NAIROBI — Congolese opposition activists fought for years to get Joseph Kabila to do something uncommon among African authoritarians: obey term limits and step down.
When he begrudgingly agreed last August, they were thrilled. Even though he had delayed elections again and again, extending his rule to 18 years, his exit created the possibility of Congo’s first democratic transfer of power.
“We thought: This is it. Things are going to change,” said Mvemba Dizolele, a Congolese professor, author and activist. “Now, it’s like: What just happened?”
Instead of a free and fair election, Congo’s people appear to have participated in a fait accompli. The election was marred by irregularities, and voting data from the election commission database, leaked to the Financial Times and other outlets, showed that another candidate, Martin Fayulu, won around 60 percent of the vote.
The announced winner was not Kabila’s chosen successor — who was deeply unpopular — but Félix Tshisekedi, an opposition leader. Tshisekedi was inaugurated at Congo’s National Palace on Thursday.
“The genius of it is that they rigged it in favor of an opposition candidate who they could co-opt,” said Jason Stearns, who leads a Congo-focused think tank in New York. “This isn’t the worst that could have happened, but it’s a big blow to the idea of democracy in Congo.” Kabila’s government denied allegations of vote rigging.
The unexpectedness of Tshisekedi’s ascent has riven the country’s opposition into factions and left many Congolese in a disenchanted daze.
They have not come out on the street in violent backlash as some had feared but instead hunkered down, pleased that Kabila is out of office yet unsure whether he is still in power. Kabila’s party, astonishingly for having lost the presidency, won three-quarters of the seats in Congo’s Senate.
“The question remains open,” Dizolele said. “Can we ever have a real transition, a president that represents the will of the people that is fully legitimate?”
Full-fledged democracy in Congo has been a distant dream since the 1961 assassination of Patrice Lumumba, independent Congo’s first prime minister. He fell afoul of Cold War-era fears in the United States and Belgium, Congo’s colonizer, which both supported his killing just one year after Congo became free.
Tshisekedi, 55, was born shortly after Lumumba’s assassination and grew up in relative comfort as the son of Étienne Tshisekedi, the founder of Congo’s longest-running opposition party, who was alternately jailed and given official positions by the three leaders Congo has had over the past half-century.
Félix bears a striking resemblance to his adored father, earning him points among the party faithful. But he is a political novice and now enters office hamstrung by Kabila’s control of the legislature.
Kabila will continue to play a major role in Congolese politics. He retains the vague but official title of “moral authority” of his political party, which indicates he will “orchestrate most of Congo’s big decisions behind the scenes,” Stearns said. And he has not ruled out a return to power in the 2023 elections.
Fayulu, the opposition candidate who led in opinion polls ahead of the vote, campaigned vociferously as the anti-Kabila candidate. While Tshisekedi stayed mostly silent as widespread irregularities and disenfranchisement hollowed out trust in the election, Fayulu denounced them in front of crowds of tens of thousands.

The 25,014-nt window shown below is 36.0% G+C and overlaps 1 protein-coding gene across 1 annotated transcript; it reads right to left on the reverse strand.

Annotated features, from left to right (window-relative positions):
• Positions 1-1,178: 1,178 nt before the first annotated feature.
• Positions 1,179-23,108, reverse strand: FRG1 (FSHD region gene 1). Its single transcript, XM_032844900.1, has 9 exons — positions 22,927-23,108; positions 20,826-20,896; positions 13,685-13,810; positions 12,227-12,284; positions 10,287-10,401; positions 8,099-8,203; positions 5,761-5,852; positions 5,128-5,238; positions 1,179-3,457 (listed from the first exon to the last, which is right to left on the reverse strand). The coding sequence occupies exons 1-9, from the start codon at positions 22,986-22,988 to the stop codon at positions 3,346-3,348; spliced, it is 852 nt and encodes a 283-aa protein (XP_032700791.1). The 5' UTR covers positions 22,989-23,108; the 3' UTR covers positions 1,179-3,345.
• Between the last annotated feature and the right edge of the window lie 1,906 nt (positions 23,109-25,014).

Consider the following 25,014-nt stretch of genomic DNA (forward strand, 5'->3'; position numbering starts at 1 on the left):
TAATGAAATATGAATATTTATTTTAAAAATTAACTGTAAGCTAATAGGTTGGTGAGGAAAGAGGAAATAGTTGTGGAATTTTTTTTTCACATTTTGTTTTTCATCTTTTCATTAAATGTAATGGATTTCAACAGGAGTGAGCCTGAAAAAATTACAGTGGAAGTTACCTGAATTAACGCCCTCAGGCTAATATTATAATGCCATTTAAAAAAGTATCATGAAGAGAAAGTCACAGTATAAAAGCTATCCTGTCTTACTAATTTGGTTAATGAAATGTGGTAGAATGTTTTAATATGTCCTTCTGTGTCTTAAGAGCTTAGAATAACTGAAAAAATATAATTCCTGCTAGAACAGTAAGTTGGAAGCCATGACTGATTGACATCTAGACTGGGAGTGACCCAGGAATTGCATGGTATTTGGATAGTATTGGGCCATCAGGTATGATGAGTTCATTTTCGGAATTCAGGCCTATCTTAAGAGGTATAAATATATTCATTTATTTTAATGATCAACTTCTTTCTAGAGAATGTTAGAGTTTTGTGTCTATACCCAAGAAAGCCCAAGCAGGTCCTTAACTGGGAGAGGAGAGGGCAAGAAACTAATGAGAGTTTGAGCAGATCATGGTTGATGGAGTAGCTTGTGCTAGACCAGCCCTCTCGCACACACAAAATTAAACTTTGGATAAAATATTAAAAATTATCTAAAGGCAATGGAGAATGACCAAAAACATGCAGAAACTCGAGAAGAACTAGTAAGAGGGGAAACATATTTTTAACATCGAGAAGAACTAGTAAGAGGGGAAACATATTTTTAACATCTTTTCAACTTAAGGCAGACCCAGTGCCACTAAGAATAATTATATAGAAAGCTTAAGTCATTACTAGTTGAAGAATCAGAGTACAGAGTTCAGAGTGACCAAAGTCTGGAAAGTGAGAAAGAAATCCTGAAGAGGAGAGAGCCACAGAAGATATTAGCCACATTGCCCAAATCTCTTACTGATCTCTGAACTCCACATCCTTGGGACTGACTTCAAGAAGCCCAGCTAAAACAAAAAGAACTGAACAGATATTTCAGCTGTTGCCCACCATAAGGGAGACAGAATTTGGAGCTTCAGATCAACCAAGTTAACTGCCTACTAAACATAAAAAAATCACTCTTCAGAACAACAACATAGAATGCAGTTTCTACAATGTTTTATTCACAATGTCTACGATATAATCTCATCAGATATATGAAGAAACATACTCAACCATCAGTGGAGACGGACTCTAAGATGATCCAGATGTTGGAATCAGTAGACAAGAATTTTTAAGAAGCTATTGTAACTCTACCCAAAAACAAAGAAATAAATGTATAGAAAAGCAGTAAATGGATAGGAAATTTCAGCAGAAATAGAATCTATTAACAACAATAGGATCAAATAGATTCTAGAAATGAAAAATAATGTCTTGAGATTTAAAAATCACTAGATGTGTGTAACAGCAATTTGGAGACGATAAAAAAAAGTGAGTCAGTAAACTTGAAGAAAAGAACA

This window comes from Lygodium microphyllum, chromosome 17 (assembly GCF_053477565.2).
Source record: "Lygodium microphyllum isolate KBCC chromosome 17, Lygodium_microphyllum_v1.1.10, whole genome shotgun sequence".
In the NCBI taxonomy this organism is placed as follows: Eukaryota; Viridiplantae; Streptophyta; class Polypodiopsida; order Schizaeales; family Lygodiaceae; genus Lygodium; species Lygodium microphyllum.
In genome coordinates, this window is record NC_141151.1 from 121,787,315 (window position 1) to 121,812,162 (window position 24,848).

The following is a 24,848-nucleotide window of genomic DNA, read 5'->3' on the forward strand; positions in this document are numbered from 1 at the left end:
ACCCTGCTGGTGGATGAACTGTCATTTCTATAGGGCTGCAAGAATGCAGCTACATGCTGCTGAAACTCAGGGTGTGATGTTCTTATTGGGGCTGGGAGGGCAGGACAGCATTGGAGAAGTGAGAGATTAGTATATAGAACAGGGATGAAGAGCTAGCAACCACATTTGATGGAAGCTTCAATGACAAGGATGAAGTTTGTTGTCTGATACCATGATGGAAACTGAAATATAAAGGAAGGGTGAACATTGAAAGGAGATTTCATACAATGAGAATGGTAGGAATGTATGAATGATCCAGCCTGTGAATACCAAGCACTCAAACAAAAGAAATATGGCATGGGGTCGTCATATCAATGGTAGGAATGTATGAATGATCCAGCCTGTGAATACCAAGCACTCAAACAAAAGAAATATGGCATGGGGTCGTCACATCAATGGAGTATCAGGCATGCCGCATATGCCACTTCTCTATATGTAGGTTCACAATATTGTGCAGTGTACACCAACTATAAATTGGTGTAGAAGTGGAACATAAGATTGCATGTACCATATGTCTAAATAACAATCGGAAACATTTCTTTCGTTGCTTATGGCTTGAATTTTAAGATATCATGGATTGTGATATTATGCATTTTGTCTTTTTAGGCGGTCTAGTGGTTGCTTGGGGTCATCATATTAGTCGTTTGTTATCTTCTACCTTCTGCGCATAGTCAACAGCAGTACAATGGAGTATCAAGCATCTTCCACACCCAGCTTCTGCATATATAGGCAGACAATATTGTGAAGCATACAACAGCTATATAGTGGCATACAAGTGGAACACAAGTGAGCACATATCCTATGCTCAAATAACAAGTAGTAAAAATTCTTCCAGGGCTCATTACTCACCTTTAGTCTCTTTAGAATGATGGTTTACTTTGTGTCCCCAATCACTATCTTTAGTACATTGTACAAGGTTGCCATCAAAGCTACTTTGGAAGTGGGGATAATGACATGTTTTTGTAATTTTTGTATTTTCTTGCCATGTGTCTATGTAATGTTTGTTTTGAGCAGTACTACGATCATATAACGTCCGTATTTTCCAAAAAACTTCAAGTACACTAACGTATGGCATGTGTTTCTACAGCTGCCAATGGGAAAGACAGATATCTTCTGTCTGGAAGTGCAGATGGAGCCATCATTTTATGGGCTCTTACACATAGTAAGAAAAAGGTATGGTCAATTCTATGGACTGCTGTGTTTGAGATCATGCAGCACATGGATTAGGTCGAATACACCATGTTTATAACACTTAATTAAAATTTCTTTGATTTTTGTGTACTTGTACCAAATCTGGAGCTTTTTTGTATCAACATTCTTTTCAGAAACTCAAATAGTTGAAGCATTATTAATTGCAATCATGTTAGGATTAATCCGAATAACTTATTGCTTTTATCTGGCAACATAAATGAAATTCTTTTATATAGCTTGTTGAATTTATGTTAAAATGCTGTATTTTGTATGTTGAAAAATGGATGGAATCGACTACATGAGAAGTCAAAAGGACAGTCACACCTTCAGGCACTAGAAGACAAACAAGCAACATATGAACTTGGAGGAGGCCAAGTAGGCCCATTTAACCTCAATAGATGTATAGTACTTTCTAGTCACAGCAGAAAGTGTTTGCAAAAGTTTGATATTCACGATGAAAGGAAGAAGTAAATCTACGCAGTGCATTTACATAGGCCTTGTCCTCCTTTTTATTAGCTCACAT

To his supporters, Fayulu was the one who would hold Kabila accountable for the corruption that many allege enriched his family while most of the country remains extremely impoverished and mostly without electricity or clean water. Kabila has denied allegations of corruption.
Before the election, Tshisekedi sounded a similar tone to Fayulu, often stressing his belief that Congo needed a “truth and reconciliation commission” similar to Rwanda’s or South Africa’s that would hold Kabila to account.
But as rumors swirled around Congo’s capital, Kinshasa, in the days after the election, Tshisekedi began to make previously unthinkable overtures to Kabila.
“It is clear that he will be able to live peacefully in his own country and carry out his business, he has nothing to fear,” Tshisekedi told Belgium’s Le Soir newspaper.
His first speech upon being named winner was even more conciliatory. “Today we should no longer see [Kabila] as an adversary, but rather as a partner in the democratic change in our country,” he told supporters.
At Thursday’s inauguration ceremony, Tshisekedi stood beside Kabila, who looked years younger after having shaved his beard. The outgoing president wore aviator sunglasses.
Tshisekedi’s running mate, formerly Kabila’s campaign manager, stood beside Kabila’s erstwhile presidential candidate, Emmanuel Ramazani Shadary. Representatives of Fayulu’s coalition were absent, as were leaders of Congo’s Catholic Church, to which almost half the country belongs.
Only one foreign head of state, Kenya’s Uhuru Kenyatta, was in attendance.
From afar, spokesmen for nations and organizations that had criticized aspects of the election offered acknowledgment of Tshisekedi’s presidency.
“We are committed to working with the new DRC government,” State Department spokesman Robert Palladino said in a statement, referring to the country by the acronym for its full name, the Democratic Republic of the Congo.
The African Union and European Union both issued statements saying they had “taken note” of the election’s final results but did not congratulate Tshisekedi.
After ceremonially handing a Congolese flag to Tshisekedi on Thursday, Kabila left the stage, walking with the same conviction with which he had delivered his valedictory speech the night before.
In that last address to the nation as president, Kabila said, “I will leave tomorrow without regret or remorse.”